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    As with anything, start out S L O W! A few miles and and more miles as you get comfortable. I started back in the Fall of 2010. I rode like 2-3 miles the first time out. Last Summer I did an extremely hilly Metric Century(of which I could only do 32 miles) and by the end of the summer I did a full 'real' century. Don't just jump on the bike and ride 30 miles. Build up slowly.

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  12. #12
    tsl
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    After a sedentary 49 years followed by one year on a hybrid, I bought a road bike.

    I had neck and upper back pain for a while because my neck muscles never had to hold my big fat head up like that for so long. It took a month or two to get those muscles in shape.

    I get that still if I haven't been doing long rides and suddenly do 70 or 75 miles.

    As for the drops, it was excess pressure from excess middle that interfered with my breathing and kept me out of the drops for several years. I still find the hoods more comfortable, but I can also go miles and miles in the drops.

    I have a fitting every year as my strength and flexibility become greater. Over the years my bar height has dropped with every fitting. My stem is now "slammed" (soon to be flipped too) on two of my bikes (the ones with taller headtubes) and on the others I have as many spacers above the stem as below it. Along the way I've also switched from shorter 17° stems to longer 6° ones.

    My point being is that it takes time and miles and fitness (and desire) to get comfortable lower on the bars. There's no reason why you can't start out higher--and even stay there if that's what you like. I just hate headwinds and take every step (short of aerobars) to present less of myself to them.
    Last edited by tsl; 02-03-12 at 09:32 AM.
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  13. #13
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    GaryPitts,

    Lots of good advice above; I suspect that given the wide availability now of 'slightly relaxed geometry' road bikes (often referred to in marketing-speak as "endurance"), and of 'compact bars' (shorter reach/shallower drop), you can probably adapt. Lots of these kinds of bikes available now, at all price levels: Giant Defy; Spec. Roubaix/Secteur; Trek 'H2' fit, etc.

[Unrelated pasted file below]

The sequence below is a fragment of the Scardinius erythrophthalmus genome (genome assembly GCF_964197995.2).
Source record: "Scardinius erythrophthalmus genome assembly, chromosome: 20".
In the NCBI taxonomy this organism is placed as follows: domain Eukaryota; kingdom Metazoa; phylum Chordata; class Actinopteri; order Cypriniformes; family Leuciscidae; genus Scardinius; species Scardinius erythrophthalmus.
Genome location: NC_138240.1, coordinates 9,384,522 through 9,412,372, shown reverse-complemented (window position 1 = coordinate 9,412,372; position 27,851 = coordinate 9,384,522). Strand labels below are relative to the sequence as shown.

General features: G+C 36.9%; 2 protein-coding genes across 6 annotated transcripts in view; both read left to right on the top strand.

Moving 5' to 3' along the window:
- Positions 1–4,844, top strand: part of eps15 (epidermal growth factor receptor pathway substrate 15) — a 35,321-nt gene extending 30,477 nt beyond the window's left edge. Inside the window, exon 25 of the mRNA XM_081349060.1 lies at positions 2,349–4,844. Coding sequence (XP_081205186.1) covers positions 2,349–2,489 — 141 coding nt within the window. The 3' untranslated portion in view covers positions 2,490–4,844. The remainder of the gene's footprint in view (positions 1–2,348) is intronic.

FWIW, I'm 60, and while in very good overall aerobic shape for my age do have pretty severe osteoarthritis (spine, hands, knees etc.) coupled with mild scoliosis. Even so, I've averaged 6-7000 kms/year since taking up cycling in 2002; most of that has been on the 'road', and the last two years on a 'flat-bar road bike', which bars/controls apart is a road bike for all practical purposes (SRAM Apex group; Conti GP 4000s tires [25c]).

    But I've always wanted a 'proper' road bike, and have in fact twice purchased one only to return it after a few weeks ("I can't do this, etc.") -- last time in 2007. I have a very good/understanding LBS! I had pretty much concluded that I just couldn't "do" drop bars.

    However ... fast forward to late this past Fall ... I've pasted in below a relevant response I made to another thread. Both bikes fall into the 'endurance' category, and both have 'compact bars':

    ... I'll relate a very recent experience. I've been riding 'road' for some time now, thinking always that I couldn't ride a full-on road bike (i.e. with drops etc). Currently riding a Sirrus Comp (flat-bar road) w/upgrades. I'm 60, lots of physical issues (back, arthritis, etc.).